Serbia: Dunja Jelicic with “U La La La”
Following the non-stop hoverboard showdown that was Belarus, the stage felt somehow empty. Thankfully Dunja thrives on pressure and managed to deliver those “U La La La”‘s with panache and energy. The close camera crops prevent viewers from feeling the empty space and her attitude and gutteral delivery makes this memorable. For a girl performing disco but rolling on her own, this was very strong indeed.
Israel: Shir & Tim with “Follow My Heart”
Talk about peaking just in time! Little Shir finally let her personality show, bouncing and bobbing and smiling from ear-to-ear in her silver sequins and black skirt. The red accents matched the fire she finally let loose. Showing out vocally and sartorially, she finally matched Tim’s exuberance and the pair looked fantastic together. For me this has gone from mid-table to near the top. Well done!
Australia: Alexa Curtis with “We Are”
Alexaaaaaaaaa honeeeeeeeey! We knew you were a star before you got here. Today, you turned that star into a supernova. All week she’s been steady, but today she went nuclear — clearly she had been saving everything up for when it counted. This felt anthemic and I seriously wanted to light a lighter and wave my hand. She was precise and in-tune, with some extra sass in her hand flourishes and hips. Earlier in the week I worried that the “We Are” lettering on the LED might be a tad cheesy. But seeing this with the camera angles and with Alexa on her A-Game (make that A+ game), it really worked (and werked). Alexa is fresh, likeable and endearing. She doesn’t need Junior Eurovision — but she’s gonna slay it anyway!
The Netherlands: Kisses with “Kisses and Dancin’”
The Dutch act returned to their colourful costumes that said “on fleek” and “LOL”. But laugh at them and the joke is on you. These girls nailed their choreography and seemed as confident as ever. Their harmonies worked as we’ve come to expect. The audience wasn’t as raucous as I’d hoped for. But that’s probably because this is made for TV, with the close crops and camera angles giving this the energy and drive that may seem absent in the arena since they stay in the same place for the duration of the show. (If we were bobbing like them we wouldn’t be running around either!).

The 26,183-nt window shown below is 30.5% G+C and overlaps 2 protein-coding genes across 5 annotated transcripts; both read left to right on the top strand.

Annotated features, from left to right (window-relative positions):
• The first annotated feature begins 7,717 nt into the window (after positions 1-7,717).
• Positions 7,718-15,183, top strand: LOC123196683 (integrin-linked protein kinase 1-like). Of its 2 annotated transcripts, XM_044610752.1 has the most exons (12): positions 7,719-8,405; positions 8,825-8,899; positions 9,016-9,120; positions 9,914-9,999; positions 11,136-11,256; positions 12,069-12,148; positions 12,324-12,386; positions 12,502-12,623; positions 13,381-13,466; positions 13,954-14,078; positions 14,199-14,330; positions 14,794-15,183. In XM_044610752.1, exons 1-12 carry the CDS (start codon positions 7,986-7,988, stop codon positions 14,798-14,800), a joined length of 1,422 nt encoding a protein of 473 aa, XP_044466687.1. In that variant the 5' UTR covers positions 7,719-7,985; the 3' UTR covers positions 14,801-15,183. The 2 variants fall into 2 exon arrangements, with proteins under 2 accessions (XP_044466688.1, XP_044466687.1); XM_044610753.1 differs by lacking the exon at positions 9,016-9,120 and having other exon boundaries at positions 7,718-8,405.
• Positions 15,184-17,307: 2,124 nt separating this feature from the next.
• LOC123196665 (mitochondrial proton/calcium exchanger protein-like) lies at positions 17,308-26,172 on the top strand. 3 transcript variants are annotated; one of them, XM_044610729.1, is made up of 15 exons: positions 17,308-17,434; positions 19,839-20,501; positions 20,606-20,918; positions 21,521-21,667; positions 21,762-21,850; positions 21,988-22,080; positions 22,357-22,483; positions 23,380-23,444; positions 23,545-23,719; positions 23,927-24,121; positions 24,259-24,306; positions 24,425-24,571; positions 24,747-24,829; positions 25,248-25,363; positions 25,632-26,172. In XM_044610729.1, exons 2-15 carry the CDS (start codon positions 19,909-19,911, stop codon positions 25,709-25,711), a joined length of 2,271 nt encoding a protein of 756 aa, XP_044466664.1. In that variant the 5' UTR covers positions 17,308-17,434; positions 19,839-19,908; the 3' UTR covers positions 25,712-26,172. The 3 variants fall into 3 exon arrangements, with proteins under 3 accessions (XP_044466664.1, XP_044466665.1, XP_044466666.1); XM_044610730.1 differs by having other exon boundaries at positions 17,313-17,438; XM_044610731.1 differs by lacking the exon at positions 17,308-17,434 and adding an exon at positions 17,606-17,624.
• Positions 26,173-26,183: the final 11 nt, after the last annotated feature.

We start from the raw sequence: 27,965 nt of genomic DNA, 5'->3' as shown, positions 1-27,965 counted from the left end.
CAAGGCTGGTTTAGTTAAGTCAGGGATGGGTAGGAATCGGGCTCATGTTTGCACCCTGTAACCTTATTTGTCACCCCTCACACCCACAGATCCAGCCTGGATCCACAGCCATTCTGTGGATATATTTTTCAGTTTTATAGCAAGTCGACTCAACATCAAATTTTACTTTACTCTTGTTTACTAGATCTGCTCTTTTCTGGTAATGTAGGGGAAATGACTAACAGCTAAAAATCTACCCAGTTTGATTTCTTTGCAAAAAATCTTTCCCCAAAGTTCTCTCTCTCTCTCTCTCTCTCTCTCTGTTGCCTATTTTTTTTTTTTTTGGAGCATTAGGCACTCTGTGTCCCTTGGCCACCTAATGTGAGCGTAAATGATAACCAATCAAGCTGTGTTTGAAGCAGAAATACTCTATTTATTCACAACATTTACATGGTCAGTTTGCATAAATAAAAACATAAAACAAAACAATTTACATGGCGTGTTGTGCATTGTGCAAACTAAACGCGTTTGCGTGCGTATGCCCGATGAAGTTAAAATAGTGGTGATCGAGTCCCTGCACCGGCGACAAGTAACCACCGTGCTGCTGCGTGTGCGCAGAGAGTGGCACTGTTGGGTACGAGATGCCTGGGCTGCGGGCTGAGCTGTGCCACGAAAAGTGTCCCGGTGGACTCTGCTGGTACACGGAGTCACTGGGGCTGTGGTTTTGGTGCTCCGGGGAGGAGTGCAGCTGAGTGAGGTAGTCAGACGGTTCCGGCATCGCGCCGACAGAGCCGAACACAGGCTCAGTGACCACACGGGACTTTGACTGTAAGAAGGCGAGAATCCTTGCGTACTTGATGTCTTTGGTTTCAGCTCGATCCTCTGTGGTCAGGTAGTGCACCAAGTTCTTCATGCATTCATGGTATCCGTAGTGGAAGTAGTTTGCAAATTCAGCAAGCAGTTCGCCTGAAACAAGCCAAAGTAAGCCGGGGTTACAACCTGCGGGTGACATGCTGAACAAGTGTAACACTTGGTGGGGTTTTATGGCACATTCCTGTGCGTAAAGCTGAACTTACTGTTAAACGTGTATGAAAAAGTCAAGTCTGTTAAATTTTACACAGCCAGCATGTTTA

Cyprus: George Michaelides with “Dance Floor”
Grab your fire extinguishers — George brought the fire! Channeling the Eurovision Dance Contest, he did his thing as he has done all week, twisting and spinning and slaying. During the opening sequence, the drumming behind him is slightly distracting (though visually amazing). But that’s unlikely to come off on TV. This act has the best choreography of the evening and remains among the most memorable.
Update: On Saturday evening we bumped into George’s team at the official hotel. Apparently he was experiencing serious audio issues — not his fault — so the EBU allowed him to perform a second time after the run-through. That performance will be sent to the juries on Sunday.
Georgia: Mariam Mamadashvili with “Mzeo”
This was the only act of the day where the audience started clapping non-stop one minute before it even finished. Despite all the power coming out of little Mariam, there’s a real sense of silence — as she takes it higher and louder, the audience could not speak. This gave everyone — including those who hated on the song earlier — major tingles. Among those in awe was the panel of jury experts, who raised their hands and said “yay, yay, yay!”
We’re fairly confident that Georgia won the jury final — she closed the show with a surprising and amazing bang!